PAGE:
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The exhibition Beyond Boundaries at Somerset House in London (12 March–2 April 2019) marked the historic contributions of the Central Academy of Fine Arts, Beijing (CAFA) and the Slade School of Fine Art, University College London, on the occasion of their 100th and 150th anniversaries, respectively. Spread across several rooms of Somerset House's...
The National 2019: New Australian Art features work by 70 contemporary Australia-based artists split across three venues: the Art Gallery of New South Wales (AGNSW), Carriageworks, and the Museum of Contemporary Art Australia (MCA) (29 March–21 July 2019), as curated by Isobel Parker Philip, curator of photographs at AGNSW; Daniel Mudie Cunningham,...
In his London studio, Mark Wallinger contemplates our desire for self-reflection and recognition, going public as an artist, and his new Mirror Painting series.
Wallinger’s Mirror Paintings follow his earlier id Paintings (2015–2016) and Self-Portrait series (2007–2015). The dimensions of these tactile canvases are based on the artist’s own height and arm-span. Through the use of silver paint applied with the artist’s hands in freeform gestures these new works represent a further fetishised encounter with the canvas. The memory of his touch is suspended in the substance of the paintings. Their surfaces are insistently sculptural, tracing his hand and fingerprints, asserting direct and immediate engagement. They also take on an unpredictable illusory quality as the material sets. This transformation infuses the paintings with ‘a quality of otherness,’ a sense of elusiveness that Wallinger likens to gazing through the surface of water.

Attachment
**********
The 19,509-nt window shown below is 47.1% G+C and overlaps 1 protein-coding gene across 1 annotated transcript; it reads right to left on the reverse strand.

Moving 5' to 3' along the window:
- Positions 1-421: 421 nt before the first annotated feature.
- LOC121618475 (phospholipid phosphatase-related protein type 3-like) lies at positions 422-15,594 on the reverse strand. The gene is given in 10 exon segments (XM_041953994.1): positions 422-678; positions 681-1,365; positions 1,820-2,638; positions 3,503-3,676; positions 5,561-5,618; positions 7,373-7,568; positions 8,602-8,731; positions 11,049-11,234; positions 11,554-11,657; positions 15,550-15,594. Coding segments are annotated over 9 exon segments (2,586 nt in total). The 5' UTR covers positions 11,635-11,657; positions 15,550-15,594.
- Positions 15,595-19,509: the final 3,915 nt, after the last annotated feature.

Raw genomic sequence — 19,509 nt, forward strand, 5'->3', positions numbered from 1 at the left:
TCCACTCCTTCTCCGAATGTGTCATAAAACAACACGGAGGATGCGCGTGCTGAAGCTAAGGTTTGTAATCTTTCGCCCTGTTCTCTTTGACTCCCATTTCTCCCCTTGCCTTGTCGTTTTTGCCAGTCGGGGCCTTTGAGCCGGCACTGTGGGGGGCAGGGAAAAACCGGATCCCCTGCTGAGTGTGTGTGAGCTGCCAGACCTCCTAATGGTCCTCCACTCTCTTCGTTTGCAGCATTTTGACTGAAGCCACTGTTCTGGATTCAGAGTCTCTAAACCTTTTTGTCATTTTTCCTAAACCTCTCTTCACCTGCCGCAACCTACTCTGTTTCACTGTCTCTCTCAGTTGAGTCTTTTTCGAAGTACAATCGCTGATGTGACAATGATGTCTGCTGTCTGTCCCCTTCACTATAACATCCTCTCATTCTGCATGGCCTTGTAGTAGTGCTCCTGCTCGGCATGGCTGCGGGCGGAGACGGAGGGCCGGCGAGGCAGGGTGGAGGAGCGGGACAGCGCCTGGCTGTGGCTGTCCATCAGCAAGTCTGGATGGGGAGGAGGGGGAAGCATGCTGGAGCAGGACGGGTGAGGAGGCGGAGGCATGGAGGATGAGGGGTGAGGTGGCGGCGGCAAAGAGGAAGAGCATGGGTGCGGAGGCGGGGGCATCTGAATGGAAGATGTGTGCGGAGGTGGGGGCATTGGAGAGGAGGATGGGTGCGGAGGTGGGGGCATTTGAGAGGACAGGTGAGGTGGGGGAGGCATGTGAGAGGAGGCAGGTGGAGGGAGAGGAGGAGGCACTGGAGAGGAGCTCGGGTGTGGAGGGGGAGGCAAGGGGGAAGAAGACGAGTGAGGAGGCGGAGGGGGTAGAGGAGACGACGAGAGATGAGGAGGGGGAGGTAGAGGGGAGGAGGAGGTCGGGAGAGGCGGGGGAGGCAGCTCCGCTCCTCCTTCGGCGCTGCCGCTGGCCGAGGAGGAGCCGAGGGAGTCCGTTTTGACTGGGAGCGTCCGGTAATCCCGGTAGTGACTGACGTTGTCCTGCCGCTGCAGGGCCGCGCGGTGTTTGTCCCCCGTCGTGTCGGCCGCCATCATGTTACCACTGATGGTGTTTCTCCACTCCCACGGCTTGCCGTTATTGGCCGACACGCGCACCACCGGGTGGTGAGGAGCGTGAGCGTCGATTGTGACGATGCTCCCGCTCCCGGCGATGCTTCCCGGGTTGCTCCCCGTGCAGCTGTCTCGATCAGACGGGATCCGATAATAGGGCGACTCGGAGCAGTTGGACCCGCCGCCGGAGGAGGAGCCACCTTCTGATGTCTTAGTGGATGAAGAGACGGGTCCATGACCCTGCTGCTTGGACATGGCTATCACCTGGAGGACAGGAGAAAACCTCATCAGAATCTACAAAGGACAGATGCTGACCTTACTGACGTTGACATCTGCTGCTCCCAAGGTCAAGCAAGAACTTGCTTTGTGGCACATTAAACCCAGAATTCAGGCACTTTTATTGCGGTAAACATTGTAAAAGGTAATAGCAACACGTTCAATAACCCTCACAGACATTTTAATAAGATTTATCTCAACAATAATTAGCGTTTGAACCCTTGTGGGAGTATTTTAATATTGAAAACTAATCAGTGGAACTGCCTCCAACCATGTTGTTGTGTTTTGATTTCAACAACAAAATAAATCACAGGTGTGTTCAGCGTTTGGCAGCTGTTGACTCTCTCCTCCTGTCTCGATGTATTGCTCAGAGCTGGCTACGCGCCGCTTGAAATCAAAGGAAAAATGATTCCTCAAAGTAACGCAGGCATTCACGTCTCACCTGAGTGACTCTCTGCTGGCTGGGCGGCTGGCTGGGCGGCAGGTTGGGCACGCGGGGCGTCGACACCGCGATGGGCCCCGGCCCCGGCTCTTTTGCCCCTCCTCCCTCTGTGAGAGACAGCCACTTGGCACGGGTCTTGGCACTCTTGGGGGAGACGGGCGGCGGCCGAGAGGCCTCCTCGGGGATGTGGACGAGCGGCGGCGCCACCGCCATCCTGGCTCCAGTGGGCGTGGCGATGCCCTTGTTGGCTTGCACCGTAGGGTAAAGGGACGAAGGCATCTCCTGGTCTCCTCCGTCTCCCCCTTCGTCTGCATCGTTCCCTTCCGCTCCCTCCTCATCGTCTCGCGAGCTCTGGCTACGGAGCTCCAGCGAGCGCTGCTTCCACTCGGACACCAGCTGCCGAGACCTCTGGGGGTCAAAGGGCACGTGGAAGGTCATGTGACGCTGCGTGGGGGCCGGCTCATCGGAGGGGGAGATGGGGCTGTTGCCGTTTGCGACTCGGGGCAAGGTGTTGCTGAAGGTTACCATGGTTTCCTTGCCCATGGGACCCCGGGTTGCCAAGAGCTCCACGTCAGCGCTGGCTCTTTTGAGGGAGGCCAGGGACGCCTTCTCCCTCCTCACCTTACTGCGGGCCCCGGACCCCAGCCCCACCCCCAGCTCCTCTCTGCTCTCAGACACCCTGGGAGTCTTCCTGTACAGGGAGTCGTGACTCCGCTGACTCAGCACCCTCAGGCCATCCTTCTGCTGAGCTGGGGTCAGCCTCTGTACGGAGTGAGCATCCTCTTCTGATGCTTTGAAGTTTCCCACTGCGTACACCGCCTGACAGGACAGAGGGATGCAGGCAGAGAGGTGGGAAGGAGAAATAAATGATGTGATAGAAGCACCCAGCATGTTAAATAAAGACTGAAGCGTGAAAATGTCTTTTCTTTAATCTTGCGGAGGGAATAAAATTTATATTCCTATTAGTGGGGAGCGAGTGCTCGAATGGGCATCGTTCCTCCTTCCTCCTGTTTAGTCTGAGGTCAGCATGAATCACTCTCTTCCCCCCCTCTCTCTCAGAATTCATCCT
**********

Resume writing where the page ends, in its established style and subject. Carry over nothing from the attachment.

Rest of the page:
The theme of reflection is central to Wallinger’s oeuvre; the artist deploys it to probe questions about the psyche and the self, and to challenge our attachment to our identities and the socio-cultural mechanisms that inform them. Study for Self Reflection, Mark Wallinger’s first solo exhibition with the gallery in the United States, is on view at Hauser & Wirth New York, 22nd Street from 13 September through 27 October 2018.
Mark Wallinger, born Chigwell, UK, 1959, has created some of the most subtly intelligent and influential artworks of the last thirty years. Wallinger is known for his career-long engagement with ideas of power, authority, artifice and illusion. Using epic narratives, lyrical metaphors and ardent punning, the artist interleaves the mythological, the political and the everyday.